On 8 October the Intergovernmental Panel on Climate Change (IPCC) released a special report, Global Warming of 1.5°C, a summary of the state of global research on the impacts of warming at this level and the emissions reduction pathways needed to achieve it.
The report was called for as part of the compromises underpinning the Paris Agreement; small island nations fought at Paris for recognition of a 1.5°C goal, as they would still expect to be inundated under the more broadly accepted 2°C goal. It will be an influential touchstone in global and Australian policy making. Under Paris, nations are expected to elaborate long-term emissions pathways and to enhance and extend their commitments regularly.
The report’s key findings are:
Warming so far and projections
Global mean surface temperatures have already warmed around 1°C from pre-industrial levels due to human activity, with consequences for sea level, ice cover, temperature extremes, storms and the health of many ecosystems.
Cumulative emissions to date will cause further warming and changes for centuries to come.
Global warming is likely to reach 1.5°C between 2030 and 2052 at the current rate.
Impacts of 1.5°C and 2°C
Compared to 2°C, 1.5°C of warming would lead to:
- mean temperatures, extreme temperatures in inhabited areas, heavy rainfall events and drought events that are less unfavourable;
- lower and slower rise in sea levels, allowing more time for adaptation or migration of coastal and island communities;
- reduced losses of ecosystems and their services to humans. However, losses compared to today would still be significant. For instance, at 1.5°C coral reefs would decline by 70-90% from today (though by >99% at 2°C);
- lower risks and impacts in relation to health, crop yields, water supply and growth;
- less need for investments in adaptation to mitigate risks.
Figure 1 – IPCC ‘burning embers’ chart illustrates state of research on impacts of increasing temperatures and high (H) or medium (M) confidence levels
Stabilising temperatures at any level requires reducing net global greenhouse gas emissions to zero (taking account of sequestration of carbon, such as through forest growth or carbon capture and storage). To stabilise at 2°C would require global CO2 emissions reductions of about 20% by 2030 and net zero around 2075. To stabilise at 1.5°C would require emissions reductions of about 45% by 2030 and net zero around 2050.
The IPCC has not included ‘solar radiation management’, a form of ‘geoengineering’, in assessing mitigation pathways. Such technologies to partially block out the sun have been proposed to manage temperature increase, but are poorly understood, present substantial risks, and would be only partial and temporary solutions.
Achieving 1.5°C requires rapid and far-reaching transitions in energy, land, urban, infrastructure and industrial systems. Deep emissions reductions in all sectors, a wide portfolio of mitigation options and a significant increase in investment in those options are required.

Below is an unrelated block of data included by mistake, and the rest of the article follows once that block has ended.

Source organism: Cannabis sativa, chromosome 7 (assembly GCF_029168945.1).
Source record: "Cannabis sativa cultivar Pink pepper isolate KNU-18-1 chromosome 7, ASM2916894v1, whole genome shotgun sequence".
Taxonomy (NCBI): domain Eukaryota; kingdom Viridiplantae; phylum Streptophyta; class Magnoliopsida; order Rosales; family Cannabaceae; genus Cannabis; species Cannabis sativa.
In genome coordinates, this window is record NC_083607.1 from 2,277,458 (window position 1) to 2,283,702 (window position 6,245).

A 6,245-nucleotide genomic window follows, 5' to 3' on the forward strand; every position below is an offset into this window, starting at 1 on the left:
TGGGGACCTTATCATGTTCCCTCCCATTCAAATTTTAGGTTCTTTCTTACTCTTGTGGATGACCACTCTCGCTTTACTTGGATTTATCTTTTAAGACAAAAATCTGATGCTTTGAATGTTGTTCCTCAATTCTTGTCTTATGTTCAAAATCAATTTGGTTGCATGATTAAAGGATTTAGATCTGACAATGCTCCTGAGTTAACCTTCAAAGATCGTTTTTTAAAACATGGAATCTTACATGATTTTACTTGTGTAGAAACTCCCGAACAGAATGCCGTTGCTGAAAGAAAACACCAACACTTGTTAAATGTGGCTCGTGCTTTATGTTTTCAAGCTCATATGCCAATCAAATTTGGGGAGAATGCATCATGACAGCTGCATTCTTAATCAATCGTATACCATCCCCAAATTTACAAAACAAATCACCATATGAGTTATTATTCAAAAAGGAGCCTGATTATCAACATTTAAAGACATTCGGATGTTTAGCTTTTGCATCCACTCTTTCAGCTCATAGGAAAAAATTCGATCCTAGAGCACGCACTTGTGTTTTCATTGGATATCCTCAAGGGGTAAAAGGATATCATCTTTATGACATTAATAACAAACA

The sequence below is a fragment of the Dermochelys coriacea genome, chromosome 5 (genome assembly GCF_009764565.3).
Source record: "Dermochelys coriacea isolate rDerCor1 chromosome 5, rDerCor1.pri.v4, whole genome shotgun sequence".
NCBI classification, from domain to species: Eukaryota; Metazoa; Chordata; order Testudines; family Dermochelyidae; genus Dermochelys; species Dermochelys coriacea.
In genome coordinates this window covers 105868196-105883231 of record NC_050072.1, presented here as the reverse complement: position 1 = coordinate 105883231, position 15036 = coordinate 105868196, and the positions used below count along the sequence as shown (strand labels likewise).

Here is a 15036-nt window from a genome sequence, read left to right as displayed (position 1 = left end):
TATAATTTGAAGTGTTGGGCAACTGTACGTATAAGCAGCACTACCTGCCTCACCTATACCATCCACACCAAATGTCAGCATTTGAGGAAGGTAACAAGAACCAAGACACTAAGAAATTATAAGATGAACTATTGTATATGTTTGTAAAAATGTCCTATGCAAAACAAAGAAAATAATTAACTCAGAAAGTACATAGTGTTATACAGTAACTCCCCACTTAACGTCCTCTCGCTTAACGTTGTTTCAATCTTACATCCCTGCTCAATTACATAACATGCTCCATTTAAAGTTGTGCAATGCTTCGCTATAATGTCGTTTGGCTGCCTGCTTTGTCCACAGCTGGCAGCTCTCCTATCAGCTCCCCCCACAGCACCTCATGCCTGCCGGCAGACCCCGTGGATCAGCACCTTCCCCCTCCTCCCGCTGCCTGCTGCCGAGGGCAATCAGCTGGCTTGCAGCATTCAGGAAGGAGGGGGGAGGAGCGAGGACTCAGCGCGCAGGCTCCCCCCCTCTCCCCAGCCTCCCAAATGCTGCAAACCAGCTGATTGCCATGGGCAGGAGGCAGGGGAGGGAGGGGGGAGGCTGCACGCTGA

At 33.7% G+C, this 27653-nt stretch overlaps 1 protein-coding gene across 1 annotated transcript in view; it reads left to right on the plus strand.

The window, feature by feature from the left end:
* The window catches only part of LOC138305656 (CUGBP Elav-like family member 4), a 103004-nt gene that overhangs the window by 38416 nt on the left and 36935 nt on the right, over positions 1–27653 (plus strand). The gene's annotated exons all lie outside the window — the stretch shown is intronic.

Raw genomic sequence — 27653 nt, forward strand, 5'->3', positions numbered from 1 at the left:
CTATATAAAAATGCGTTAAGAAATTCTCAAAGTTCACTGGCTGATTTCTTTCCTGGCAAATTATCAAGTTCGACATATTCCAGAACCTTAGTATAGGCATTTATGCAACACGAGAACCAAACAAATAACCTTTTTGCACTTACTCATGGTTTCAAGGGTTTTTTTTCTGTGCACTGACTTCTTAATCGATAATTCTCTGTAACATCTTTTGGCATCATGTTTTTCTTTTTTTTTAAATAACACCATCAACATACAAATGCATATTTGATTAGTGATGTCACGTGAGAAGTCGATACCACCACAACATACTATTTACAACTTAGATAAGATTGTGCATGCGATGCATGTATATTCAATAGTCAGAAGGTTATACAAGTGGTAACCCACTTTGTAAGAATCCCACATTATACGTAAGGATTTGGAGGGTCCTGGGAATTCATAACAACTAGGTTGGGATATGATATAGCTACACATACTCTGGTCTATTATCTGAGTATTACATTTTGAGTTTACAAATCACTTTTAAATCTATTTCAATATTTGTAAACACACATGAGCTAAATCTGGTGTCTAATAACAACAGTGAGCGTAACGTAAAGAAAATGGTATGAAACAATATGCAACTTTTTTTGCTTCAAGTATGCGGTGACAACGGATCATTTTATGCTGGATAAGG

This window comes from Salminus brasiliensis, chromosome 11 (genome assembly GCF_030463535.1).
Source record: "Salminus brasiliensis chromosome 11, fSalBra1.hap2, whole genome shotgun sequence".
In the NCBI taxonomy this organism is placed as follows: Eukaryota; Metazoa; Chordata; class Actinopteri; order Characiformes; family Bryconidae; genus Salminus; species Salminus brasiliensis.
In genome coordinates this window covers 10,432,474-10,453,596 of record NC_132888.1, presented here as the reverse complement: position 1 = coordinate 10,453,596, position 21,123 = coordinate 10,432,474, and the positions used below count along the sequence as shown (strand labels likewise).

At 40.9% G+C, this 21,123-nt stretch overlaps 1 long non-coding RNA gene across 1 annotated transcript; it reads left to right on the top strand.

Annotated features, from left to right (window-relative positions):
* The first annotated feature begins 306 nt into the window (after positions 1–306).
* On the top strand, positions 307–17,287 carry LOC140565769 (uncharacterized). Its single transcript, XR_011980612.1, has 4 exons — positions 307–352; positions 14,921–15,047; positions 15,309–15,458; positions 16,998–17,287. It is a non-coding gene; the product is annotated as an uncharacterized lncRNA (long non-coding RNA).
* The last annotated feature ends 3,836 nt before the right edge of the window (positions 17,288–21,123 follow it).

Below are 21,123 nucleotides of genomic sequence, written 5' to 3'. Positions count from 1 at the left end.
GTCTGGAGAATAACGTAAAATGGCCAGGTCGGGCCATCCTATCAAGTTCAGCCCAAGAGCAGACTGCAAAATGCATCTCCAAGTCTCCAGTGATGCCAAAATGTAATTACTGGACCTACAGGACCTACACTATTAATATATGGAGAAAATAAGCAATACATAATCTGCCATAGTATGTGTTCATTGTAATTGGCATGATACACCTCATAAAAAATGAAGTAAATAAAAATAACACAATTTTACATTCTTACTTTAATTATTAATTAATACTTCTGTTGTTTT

All scenarios for 1.5°C require some level of carbon dioxide removal, achieved through afforestation and improvements to land management, or through bioenergy with carbon capture and storage. Scenarios with slower reductions in emissions entail equivalently larger and longer-term dependence on carbon removal. Large scale deployment of carbon removal has multiple feasibility and sustainability challenges, such as competition with land use for food and fibre production.
Implications for national policies
The sum of existing 2030 emissions reduction commitments from all nations under the Paris Agreement is not adequate to achieve 1.5°C, and is more consistent with temperatures hitting 3°C by 2100 and continuing to increase thereafter. Even very rapid reductions in emissions beyond 2030 would not be able to keep temperature increases to 1.5°C if nations do not commit to and achieve deeper 2030 reductions.
Implications for Australia
The IPCC does not single out Australia and is circumspect in its statements about existing national commitments and policies. However, the suggestion is that all countries would need to deepen their emissions targets and increase associated policies and investments even to achieve 2°C, let alone 1.5°C. The technical, economic and political challenges involved are serious. The consequences of failure are even more so. This report will be widely cited in international negotiations and national policy debates to argue for deeper targets.
The Coalition Government is not considering any change to the existing 26-28% 2030 target, nor any additional policies to achieve it. The Federal ALP proposes a 45% 2030 target and (like most Australian States) net zero by 2050 – more consistent with 2°C if developed countries are expected to move faster than developing countries. The Federal Greens propose a 60-80% 2030 target and net zero by 2040, more consistent with 1.5°C.
The feasibility and desirability of deeper targets will be much discussed. While recent climate policy debate in Australia has focused on the electricity sector, since electricity is only around a third of current emissions, other sectors including industry will increasingly be in the spotlight.
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